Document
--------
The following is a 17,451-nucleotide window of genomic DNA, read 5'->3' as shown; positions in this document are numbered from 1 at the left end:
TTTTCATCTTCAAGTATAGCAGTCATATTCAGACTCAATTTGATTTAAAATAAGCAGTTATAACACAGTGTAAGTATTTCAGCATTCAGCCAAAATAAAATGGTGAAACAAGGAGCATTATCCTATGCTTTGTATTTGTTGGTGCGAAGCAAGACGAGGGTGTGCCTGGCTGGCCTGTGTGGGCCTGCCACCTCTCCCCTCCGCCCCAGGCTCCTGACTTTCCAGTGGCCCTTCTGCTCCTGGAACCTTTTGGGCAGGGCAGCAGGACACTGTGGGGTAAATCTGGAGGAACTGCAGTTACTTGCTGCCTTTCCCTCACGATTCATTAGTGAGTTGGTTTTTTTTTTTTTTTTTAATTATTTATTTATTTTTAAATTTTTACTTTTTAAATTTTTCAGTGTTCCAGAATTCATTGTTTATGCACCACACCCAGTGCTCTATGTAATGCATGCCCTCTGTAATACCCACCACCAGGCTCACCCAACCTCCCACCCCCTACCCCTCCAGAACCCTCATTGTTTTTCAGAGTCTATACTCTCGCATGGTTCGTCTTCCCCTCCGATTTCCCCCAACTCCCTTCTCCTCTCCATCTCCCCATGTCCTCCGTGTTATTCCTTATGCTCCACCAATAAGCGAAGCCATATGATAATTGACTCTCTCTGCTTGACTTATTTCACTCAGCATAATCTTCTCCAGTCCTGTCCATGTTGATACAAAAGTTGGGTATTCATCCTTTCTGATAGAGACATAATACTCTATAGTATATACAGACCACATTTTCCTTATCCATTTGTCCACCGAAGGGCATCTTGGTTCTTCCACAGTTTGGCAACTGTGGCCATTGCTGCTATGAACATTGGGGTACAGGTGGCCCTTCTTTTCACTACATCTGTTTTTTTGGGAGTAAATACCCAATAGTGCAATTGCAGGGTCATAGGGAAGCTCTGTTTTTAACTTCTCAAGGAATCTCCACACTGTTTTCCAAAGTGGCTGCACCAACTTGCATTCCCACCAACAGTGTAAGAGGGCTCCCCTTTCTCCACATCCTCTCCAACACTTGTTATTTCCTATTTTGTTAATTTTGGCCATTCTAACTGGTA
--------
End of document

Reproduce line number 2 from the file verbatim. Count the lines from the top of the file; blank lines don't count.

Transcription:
TTTTCATCTTCAAGTATAGCAGTCATATTCAGACTCAATTTGATTTAAAATAAGCAGTTATAACACAGTGTAAGTATTTCAGCATTCAGCCAAAATAAAATGGTGAAACAAGGAGCATTATCCTATGCTTTGTATTTGTTGGTGCGAAGCAAGACGAGGGTGTGCCTGGCTGGCCTGTGTGGGCCTGCCACCTCTCCCCTCCGCCCCAGGCTCCTGACTTTCCAGTGGCCCTTCTGCTCCTGGAACCTTTTGGGCAGGGCAGCAGGACACTGTGGGGTAAATCTGGAGGAACTGCAGTTACTTGCTGCCTTTCCCTCACGATTCATTAGTGAGTTGGTTTTTTTTTTTTTTTTTAATTATTTATTTATTTTTAAATTTTTACTTTTTAAATTTTTCAGTGTTCCAGAATTCATTGTTTATGCACCACACCCAGTGCTCTATGTAATGCATGCCCTCTGTAATACCCACCACCAGGCTCACCCAACCTCCCACCCCCTACCCCTCCAGAACCCTCATTGTTTTTCAGAGTCTATACTCTCGCATGGTTCGTCTTCCCCTCCGATTTCCCCCAACTCCCTTCTCCTCTCCATCTCCCCATGTCCTCCGTGTTATTCCTTATGCTCCACCAATAAGCGAAGCCATATGATAATTGACTCTCTCTGCTTGACTTATTTCACTCAGCATAATCTTCTCCAGTCCTGTCCATGTTGATACAAAAGTTGGGTATTCATCCTTTCTGATAGAGACATAATACTCTATAGTATATACAGACCACATTTTCCTTATCCATTTGTCCACCGAAGGGCATCTTGGTTCTTCCACAGTTTGGCAACTGTGGCCATTGCTGCTATGAACATTGGGGTACAGGTGGCCCTTCTTTTCACTACATCTGTTTTTTTGGGAGTAAATACCCAATAGTGCAATTGCAGGGTCATAGGGAAGCTCTGTTTTTAACTTCTCAAGGAATCTCCACACTGTTTTCCAAAGTGGCTGCACCAACTTGCATTCCCACCAACAGTGTAAGAGGGCTCCCCTTTCTCCACATCCTCTCCAACACTTGTTATTTCCTATTTTGTTAATTTTGGCCATTCTAACTGGTA